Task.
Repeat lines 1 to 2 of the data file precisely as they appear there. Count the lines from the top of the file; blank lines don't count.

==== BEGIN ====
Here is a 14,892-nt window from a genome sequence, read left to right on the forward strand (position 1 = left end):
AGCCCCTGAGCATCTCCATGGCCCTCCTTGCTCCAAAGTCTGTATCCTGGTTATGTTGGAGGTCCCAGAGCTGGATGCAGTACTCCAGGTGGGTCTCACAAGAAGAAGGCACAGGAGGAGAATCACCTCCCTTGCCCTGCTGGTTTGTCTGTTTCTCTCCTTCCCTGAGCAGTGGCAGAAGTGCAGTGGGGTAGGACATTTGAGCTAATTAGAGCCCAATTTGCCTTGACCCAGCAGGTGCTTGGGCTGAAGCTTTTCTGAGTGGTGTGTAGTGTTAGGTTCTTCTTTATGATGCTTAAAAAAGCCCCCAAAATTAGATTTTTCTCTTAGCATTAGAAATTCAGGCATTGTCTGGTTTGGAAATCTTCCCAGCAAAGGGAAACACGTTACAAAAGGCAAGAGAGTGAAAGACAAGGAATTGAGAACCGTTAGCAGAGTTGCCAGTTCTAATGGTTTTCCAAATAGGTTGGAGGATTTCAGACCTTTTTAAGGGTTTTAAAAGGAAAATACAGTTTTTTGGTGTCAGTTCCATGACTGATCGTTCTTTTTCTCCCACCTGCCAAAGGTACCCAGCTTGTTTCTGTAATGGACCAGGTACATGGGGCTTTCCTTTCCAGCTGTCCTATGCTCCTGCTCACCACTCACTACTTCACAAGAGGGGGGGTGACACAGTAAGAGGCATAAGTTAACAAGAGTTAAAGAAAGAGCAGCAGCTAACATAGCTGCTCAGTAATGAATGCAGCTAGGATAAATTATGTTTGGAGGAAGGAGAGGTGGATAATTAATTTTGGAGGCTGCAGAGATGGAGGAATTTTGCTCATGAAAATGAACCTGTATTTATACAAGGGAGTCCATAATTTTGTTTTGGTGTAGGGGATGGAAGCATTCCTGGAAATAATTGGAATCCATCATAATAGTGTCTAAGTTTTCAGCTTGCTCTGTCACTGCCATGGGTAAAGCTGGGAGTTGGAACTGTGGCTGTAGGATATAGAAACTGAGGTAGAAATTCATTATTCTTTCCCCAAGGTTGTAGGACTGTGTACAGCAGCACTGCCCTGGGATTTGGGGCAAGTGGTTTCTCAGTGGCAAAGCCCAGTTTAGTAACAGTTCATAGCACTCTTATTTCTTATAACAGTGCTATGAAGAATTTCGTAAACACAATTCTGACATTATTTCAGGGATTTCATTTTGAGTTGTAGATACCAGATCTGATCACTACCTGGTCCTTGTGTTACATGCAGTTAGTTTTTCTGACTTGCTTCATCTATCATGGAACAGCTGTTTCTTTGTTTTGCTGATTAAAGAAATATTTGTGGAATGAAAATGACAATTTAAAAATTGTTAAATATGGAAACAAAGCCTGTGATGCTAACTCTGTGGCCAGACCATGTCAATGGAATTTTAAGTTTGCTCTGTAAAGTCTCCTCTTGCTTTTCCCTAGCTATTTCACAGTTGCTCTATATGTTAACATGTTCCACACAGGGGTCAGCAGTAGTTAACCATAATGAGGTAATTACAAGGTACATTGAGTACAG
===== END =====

Here is a 14,892-nt window from a genome sequence, read left to right on the forward strand (position 1 = left end):
AGCCCCTGAGCATCTCCATGGCCCTCCTTGCTCCAAAGTCTGTATCCTGGTTATGTTGGAGGTCCCAGAGCTGGATGCAGTACTCCAGGTGGGTCTCACAAGAAGAAGGCACAGGAGGAGAATCACCTCCCTTGCCCTGCTGGTTTGTCTGTTTCTCTCCTTCCCTGAGCAGTGGCAGAAGTGCAGTGGGGTAGGACATTTGAGCTAATTAGAGCCCAATTTGCCTTGACCCAGCAGGTGCTTGGGCTGAAGCTTTTCTGAGTGGTGTGTAGTGTTAGGTTCTTCTTTATGATGCTTAAAAAAGCCCCCAAAATTAGATTTTTCTCTTAGCATTAGAAATTCAGGCATTGTCTGGTTTGGAAATCTTCCCAGCAAAGGGAAACACGTTACAAAAGGCAAGAGAGTGAAAGACAAGGAATTGAGAACCGTTAGCAGAGTTGCCAGTTCTAATGGTTTTCCAAATAGGTTGGAGGATTTCAGACCTTTTTAAGGGTTTTAAAAGGAAAATACAGTTTTTTGGTGTCAGTTCCATGACTGATCGTTCTTTTTCTCCCACCTGCCAAAGGTACCCAGCTTGTTTCTGTAATGGACCAGGTACATGGGGCTTTCCTTTCCAGCTGTCCTATGCTCCTGCTCACCACTCACTACTTCACAAGAGGGGGGGTGACACAGTAAGAGGCATAAGTTAACAAGAGTTAAAGAAAGAGCAGCAGCTAACATAGCTGCTCAGTAATGAATGCAGCTAGGATAAATTATGTTTGGAGGAAGGAGAGGTGGATAATTAATTTTGGAGGCTGCAGAGATGGAGGAATTTTGCTCATGAAAATGAACCTGTATTTATACAAGGGAGTCCATAATTTTGTTTTGGTGTAGGGGATGGAAGCATTCCTGGAAATAATTGGAATCCATCATAATAGTGTCTAAGTTTTCAGCTTGCTCTGTCACTGCCATGGGTAAAGCTGGGAGTTGGAACTGTGGCTGTAGGATATAGAAACTGAGGTAGAAATTCATTATTCTTTCCCCAAGGTTGTAGGACTGTGTACAGCAGCACTGCCCTGGGATTTGGGGCAAGTGGTTTCTCAGTGGCAAAGCCCAGTTTAGTAACAGTTCATAGCACTCTTATTTCTTATAACAGTGCTATGAAGAATTTCGTAAACACAATTCTGACATTATTTCAGGGATTTCATTTTGAGTTGTAGATACCAGATCTGATCACTACCTGGTCCTTGTGTTACATGCAGTTAGTTTTTCTGACTTGCTTCATCTATCATGGAACAGCTGTTTCTTTGTTTTGCTGATTAAAGAAATATTTGTGGAATGAAAATGACAATTTAAAAATTGTTAAATATGGAAACAAAGCCTGTGATGCTAACTCTGTGGCCAGACCATGTCAATGGAATTTTAAGTTTGCTCTGTAAAGTCTCCTCTTGCTTTTCCCTAGCTATTTCACAGTTGCTCTATATGTTAACATGTTCCACACAGGGGTCAGCAGTAGTTAACCATAATGAGGTAATTACAAGGTACATTGAGTACAG